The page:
How do you measure your success?

Girl jumping

How do you measure your success?  Do you measure it with a number on the scales, belt size, the size of your bicep, value in your bank account, your progress on the career ladder, your A1C or some other measurement?

There are many different ways to measure success. Sometimes we become so preoccupied with being a “success”, we neglect what is really important.  I speak about myself really, because that is the only lens I see through.  I can see myself going through a transformation.  I have worked in the IT industry for a long time, like 30 years.  I love technology and automation.  I have a real appreciation for streamlining things.  Despite that passion, my focus had been on climbing the ladder.  I measured my success in direct relationship to the amount of money I made and my financial status.  Despite my apparent success, I wasn’t feeling it.  There was always more money to make and I was always poorer than someone else. I feel some shame and embarrassment in writing this. I don’t consider myself pretentious or conceited in fact quite the opposite, I never felt like I was worthy of what I accomplished.  I don’t want to say I felt empty but I felt as though something was missing.  I never knew what I really wanted.

So in the Summer of 2017 I began to consider what I would really like to do. I thought about going to a different company, changing careers altogether, or just working and paying off my debts and retiring.  I had been going to the gym every other day for a year, and people at work began going with me.  They followed along and completed the same routine I had been doing for several months.  This experience really excited me.  It reinvigorated my own workouts and I was challenging myself more and enjoying it more.  I also had such a great feeling when one of my friends said her doctor said her numbers had improved and she didn’t have to go on medication.  I started to toy with the idea of owning a gym.  Slowly over the next few months, I started putting together a plan for what it would be like, what the objectives would be and how it would be different from every other gym out there.  In October, we were told that our company had been sold.  It wasn’t a complete shock as I had been expecting it for some time.  Knowing that the company that bought us had their own IT department, I was skeptical that I would be transitioned despite promises by the company.  I immediately updated my resume and posted it on all the common sites in hopes of securing a new position. There were several opportunities but I weeded them out quickly because they were too far away, they didn’t pay enough or they didn’t have good enough benefits

I ramped up my consideration for owning a gym and started to really consider what it might mean and realistically what it would be like financially.  In November, I met with a three gym owners to obtain some insight and one of those owners was considering selling his gym.  I shared some of my ideas with these owners and with my friends and family.  What I saw was that I lit up when I was talking about it.  I was really energized about owning a gym.  I started to change my focus from how much money can I earn, to how can I make this work.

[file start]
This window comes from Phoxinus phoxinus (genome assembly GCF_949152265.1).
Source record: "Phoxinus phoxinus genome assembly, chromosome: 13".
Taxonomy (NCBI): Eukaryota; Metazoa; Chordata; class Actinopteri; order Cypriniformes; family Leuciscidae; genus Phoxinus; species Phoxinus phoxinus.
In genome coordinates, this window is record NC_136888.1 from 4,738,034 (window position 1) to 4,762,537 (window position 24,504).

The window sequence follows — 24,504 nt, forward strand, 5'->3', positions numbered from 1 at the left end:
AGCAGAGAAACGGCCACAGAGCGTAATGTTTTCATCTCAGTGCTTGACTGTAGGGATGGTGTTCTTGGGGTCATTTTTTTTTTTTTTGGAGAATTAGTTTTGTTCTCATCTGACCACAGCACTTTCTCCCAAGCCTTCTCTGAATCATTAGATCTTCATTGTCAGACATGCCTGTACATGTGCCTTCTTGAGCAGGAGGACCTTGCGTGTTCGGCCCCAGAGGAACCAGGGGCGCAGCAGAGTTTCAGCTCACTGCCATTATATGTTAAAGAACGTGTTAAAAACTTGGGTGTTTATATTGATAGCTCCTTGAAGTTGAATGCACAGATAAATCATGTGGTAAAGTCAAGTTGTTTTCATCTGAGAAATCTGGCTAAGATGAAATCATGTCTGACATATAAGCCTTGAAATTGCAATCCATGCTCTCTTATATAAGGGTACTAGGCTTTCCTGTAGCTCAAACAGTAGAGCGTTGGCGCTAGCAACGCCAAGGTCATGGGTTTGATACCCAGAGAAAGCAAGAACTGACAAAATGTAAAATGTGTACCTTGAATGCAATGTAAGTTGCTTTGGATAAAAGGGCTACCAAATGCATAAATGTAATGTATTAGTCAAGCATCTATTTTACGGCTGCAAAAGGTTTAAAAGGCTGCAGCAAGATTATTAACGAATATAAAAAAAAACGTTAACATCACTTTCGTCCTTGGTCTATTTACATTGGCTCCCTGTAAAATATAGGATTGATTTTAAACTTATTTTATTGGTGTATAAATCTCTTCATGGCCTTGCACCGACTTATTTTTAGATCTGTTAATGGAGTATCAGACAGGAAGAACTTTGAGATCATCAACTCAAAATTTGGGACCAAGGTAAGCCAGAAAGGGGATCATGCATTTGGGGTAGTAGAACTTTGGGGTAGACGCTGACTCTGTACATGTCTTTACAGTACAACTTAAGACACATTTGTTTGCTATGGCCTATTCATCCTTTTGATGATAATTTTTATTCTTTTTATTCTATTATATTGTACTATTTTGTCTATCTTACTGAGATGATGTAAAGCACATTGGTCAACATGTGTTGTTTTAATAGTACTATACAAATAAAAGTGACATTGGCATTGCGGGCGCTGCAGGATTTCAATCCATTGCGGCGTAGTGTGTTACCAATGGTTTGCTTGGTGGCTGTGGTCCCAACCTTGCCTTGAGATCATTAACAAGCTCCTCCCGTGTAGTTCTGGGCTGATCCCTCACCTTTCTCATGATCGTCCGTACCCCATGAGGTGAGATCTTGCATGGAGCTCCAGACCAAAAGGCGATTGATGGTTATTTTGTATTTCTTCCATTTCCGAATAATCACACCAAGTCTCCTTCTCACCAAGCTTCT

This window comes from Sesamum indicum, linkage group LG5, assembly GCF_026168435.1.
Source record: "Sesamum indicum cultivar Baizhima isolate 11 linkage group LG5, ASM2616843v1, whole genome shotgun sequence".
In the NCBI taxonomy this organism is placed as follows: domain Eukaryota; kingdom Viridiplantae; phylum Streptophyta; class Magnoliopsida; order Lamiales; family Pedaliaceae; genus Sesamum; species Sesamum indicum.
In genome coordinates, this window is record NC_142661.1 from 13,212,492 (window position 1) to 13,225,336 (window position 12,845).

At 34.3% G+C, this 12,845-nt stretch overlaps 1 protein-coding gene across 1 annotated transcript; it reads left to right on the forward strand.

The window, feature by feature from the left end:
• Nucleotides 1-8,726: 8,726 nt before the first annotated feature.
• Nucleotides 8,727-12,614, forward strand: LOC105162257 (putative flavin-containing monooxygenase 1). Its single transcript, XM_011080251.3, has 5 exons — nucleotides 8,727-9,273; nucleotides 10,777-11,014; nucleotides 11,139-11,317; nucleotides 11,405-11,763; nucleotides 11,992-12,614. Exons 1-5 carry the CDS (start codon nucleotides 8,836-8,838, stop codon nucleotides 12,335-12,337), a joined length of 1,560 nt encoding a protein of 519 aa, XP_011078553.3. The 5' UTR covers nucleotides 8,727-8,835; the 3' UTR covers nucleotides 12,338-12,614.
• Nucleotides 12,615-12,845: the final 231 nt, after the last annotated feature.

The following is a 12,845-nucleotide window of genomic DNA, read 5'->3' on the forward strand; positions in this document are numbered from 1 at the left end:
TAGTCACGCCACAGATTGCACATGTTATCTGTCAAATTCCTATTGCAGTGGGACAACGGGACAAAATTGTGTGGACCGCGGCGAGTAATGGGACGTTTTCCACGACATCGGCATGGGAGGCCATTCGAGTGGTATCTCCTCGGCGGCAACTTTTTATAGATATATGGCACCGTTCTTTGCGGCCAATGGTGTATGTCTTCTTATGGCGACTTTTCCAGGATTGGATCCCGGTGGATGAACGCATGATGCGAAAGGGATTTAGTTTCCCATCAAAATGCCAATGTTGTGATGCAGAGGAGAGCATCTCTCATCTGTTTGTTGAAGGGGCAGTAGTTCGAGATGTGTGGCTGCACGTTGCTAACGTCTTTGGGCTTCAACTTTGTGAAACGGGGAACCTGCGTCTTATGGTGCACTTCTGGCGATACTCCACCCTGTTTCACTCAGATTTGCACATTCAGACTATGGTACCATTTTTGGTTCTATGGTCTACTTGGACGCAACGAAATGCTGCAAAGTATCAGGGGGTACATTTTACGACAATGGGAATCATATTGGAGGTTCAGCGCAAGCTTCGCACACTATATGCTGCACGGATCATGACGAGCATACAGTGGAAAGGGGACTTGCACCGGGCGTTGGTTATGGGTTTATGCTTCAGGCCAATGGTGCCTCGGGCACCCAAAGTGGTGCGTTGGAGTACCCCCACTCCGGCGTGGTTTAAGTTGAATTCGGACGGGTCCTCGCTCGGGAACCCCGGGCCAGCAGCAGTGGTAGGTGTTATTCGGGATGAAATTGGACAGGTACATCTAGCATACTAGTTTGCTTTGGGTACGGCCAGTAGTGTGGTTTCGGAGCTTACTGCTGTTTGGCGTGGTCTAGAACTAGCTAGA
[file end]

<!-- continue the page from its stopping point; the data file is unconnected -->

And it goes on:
I requested financial information for the gym that was for sale and over the following weeks I hashed out the numbers over and over.  I considered that I would be the 3rd owner of this gym in 3 years and the previous owners were smart, intelligent men who had experience with gym ownership.  If they couldn’t make it work, how could I?  I am no smarter than either of them and I don’t have any experience.  What I did have for this gym was passion, something I think the previous owners may have lost. I also bring a unique perspective, my own; As a member of other gyms I saw them as a customer, I heard from others what they liked and didn’t like.  I heard a common theme and it was all about feeling comfortable.  Whether it be with the people, the cleanliness, the atmosphere, the smells, knowing how to use the equipment, fear of being watched and judged or the parking.  These are all things which influence our willingness to get to the gym.  These are the things I will be focusing on.  I want for Right Now Fitness to be a community of people who have a common objective.  To be better.  You don’t have to be great or perfect, just a desire to be better.  With that, you can accomplish anything.  So, I made an offer.  Ultimately we came to terms and on May 7th, Right Now Fitness in Westbrook, Maine was born!

I want to be part of your success.  That will start with you committing to come to the gym RIGHT NOW.  I want for Right Now Fitness to be your gym, and the starting point to moving towards your goals.  It has helped me mentally and physically and it will do the same for you.


I look forward to seeing you soon.


I write this on Mothers day in remembrance of my mother who died 5/9/2003.  How I would have loved to have her here to see me exploring this new chapter in my life.

2 thoughts on “How do you measure your success?

    1. Thank you Cate! Me too 🙂 Please stop by and check it out, would love to see you.

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